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You've heard me call myself a bluesman and a blues singer. I call myself a blues singer, but you ain't never heard me call myself a blues guitar man. Well, that's because there's been so many can do it better'n I can, play the blues better'n me. I think a lot of them have told me things, taught me things.
I would sit on the street corners in my hometown of Indianola, Mississippi, and I would play. And, generally, I would start playing gospel songs. People would come by on the street – you live in Time Square, you know how they do it – they would bunch up. And they would always compliment me on gospel tunes, but they would tip me when I played blues.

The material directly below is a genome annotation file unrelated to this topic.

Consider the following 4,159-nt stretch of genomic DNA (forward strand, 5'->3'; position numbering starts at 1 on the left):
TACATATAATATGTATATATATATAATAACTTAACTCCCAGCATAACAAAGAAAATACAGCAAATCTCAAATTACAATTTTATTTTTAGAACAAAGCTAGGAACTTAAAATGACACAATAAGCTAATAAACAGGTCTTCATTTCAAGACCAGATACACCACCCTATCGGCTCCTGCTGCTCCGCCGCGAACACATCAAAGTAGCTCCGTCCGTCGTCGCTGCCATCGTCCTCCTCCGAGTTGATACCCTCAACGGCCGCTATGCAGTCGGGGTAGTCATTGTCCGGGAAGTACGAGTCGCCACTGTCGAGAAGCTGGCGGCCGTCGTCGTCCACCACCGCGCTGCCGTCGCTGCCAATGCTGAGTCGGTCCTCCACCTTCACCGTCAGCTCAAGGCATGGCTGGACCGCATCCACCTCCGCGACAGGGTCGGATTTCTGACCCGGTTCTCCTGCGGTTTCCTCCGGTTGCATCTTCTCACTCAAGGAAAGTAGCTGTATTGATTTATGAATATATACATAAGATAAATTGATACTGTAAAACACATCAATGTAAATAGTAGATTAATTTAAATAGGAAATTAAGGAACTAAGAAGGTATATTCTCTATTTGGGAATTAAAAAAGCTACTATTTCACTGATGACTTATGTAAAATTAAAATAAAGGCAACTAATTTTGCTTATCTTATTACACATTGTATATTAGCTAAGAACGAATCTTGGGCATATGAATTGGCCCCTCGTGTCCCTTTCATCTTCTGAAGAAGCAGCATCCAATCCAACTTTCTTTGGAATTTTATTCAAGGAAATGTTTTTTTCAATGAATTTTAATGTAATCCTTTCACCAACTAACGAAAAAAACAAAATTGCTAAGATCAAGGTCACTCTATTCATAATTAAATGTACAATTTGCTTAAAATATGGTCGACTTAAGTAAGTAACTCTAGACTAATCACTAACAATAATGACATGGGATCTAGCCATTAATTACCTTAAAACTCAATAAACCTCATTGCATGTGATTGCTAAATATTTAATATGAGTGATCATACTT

The thing with me is, about that – about rock and all that – years and years of crate-digging, listening to old music, you kind of start to connect the dots. And I was seeing the thread that was connecting everything together, which is pretty much the blues. And everything soul or funk kind of starts with that.
It's always humbling, knowing where we came from. From being friends with the janitor in the bar and being friends with the waitress – because they were some of the only people that were listening when we finished playing – to this, we are able to appreciate every single person and every single piece of it, because we came from nothing to this.
I played a lot of keyboards, but I really wanted to produce the sound that was in my head that I was trying to emulate on the keys. I wanted to do it for real. And it makes me look at the keys in a different way. So it's like I'm looking at the guitar and bass more like meat and potatoes and keys like coloring over top of it, you know.